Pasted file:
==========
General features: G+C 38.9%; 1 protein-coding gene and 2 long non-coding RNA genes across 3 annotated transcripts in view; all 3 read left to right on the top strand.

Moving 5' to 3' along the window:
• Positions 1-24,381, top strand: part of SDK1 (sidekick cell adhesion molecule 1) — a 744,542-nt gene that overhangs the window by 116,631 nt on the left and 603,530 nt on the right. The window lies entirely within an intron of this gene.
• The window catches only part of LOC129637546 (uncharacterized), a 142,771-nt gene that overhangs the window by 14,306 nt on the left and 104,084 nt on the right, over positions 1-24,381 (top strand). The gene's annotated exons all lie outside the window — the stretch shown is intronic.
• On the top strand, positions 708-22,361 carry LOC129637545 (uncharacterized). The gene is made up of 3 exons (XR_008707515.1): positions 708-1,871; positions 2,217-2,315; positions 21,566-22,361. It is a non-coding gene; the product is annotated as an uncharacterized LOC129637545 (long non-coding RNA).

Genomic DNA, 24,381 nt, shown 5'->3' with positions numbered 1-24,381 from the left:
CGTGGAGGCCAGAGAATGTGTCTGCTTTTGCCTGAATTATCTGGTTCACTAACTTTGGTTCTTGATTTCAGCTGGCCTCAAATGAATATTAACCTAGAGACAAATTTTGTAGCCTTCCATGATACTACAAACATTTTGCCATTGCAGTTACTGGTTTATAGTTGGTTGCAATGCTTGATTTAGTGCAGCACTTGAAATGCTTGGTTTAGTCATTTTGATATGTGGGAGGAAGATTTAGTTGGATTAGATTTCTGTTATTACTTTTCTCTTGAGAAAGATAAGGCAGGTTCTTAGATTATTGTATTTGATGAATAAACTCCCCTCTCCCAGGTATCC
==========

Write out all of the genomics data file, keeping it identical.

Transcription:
General features: G+C 38.9%; 1 protein-coding gene and 2 long non-coding RNA genes across 3 annotated transcripts in view; all 3 read left to right on the top strand.

Moving 5' to 3' along the window:
• Positions 1-24,381, top strand: part of SDK1 (sidekick cell adhesion molecule 1) — a 744,542-nt gene that overhangs the window by 116,631 nt on the left and 603,530 nt on the right. The window lies entirely within an intron of this gene.
• The window catches only part of LOC129637546 (uncharacterized), a 142,771-nt gene that overhangs the window by 14,306 nt on the left and 104,084 nt on the right, over positions 1-24,381 (top strand). The gene's annotated exons all lie outside the window — the stretch shown is intronic.
• On the top strand, positions 708-22,361 carry LOC129637545 (uncharacterized). The gene is made up of 3 exons (XR_008707515.1): positions 708-1,871; positions 2,217-2,315; positions 21,566-22,361. It is a non-coding gene; the product is annotated as an uncharacterized LOC129637545 (long non-coding RNA).

Genomic DNA, 24,381 nt, shown 5'->3' with positions numbered 1-24,381 from the left:
CGTGGAGGCCAGAGAATGTGTCTGCTTTTGCCTGAATTATCTGGTTCACTAACTTTGGTTCTTGATTTCAGCTGGCCTCAAATGAATATTAACCTAGAGACAAATTTTGTAGCCTTCCATGATACTACAAACATTTTGCCATTGCAGTTACTGGTTTATAGTTGGTTGCAATGCTTGATTTAGTGCAGCACTTGAAATGCTTGGTTTAGTCATTTTGATATGTGGGAGGAAGATTTAGTTGGATTAGATTTCTGTTATTACTTTTCTCTTGAGAAAGATAAGGCAGGTTCTTAGATTATTGTATTTGATGAATAAACTCCCCTCTCCCAGGTATCC